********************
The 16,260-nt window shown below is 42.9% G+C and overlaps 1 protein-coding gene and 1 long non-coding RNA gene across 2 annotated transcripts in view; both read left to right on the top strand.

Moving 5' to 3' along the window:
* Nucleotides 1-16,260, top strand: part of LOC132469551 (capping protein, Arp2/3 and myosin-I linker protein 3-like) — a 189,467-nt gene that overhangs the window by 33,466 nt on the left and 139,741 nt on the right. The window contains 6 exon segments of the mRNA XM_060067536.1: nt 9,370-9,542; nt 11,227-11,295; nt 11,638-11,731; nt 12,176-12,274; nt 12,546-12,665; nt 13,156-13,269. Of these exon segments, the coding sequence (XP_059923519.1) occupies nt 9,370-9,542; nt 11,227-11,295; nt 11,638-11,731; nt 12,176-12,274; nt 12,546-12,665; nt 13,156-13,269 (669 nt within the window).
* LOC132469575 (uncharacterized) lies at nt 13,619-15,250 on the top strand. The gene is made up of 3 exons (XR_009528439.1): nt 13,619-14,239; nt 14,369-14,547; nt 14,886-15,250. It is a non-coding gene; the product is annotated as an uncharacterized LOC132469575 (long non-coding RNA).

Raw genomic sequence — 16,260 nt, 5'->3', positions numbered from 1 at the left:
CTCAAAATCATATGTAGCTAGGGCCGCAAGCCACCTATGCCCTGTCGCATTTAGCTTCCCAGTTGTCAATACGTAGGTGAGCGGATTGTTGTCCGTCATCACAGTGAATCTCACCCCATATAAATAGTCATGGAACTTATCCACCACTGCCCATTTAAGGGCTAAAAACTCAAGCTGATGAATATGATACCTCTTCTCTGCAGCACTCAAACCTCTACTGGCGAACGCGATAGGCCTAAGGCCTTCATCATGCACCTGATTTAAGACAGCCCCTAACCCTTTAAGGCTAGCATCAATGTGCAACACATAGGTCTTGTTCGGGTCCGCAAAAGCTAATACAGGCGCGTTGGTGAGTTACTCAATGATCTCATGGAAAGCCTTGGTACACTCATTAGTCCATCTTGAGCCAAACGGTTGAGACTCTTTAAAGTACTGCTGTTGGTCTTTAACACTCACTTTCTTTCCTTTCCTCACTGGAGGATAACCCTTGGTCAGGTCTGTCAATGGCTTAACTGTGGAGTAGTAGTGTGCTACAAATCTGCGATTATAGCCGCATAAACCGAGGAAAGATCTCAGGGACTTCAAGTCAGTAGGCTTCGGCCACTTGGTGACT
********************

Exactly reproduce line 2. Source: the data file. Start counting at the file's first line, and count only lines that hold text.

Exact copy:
Moving 5' to 3' along the window: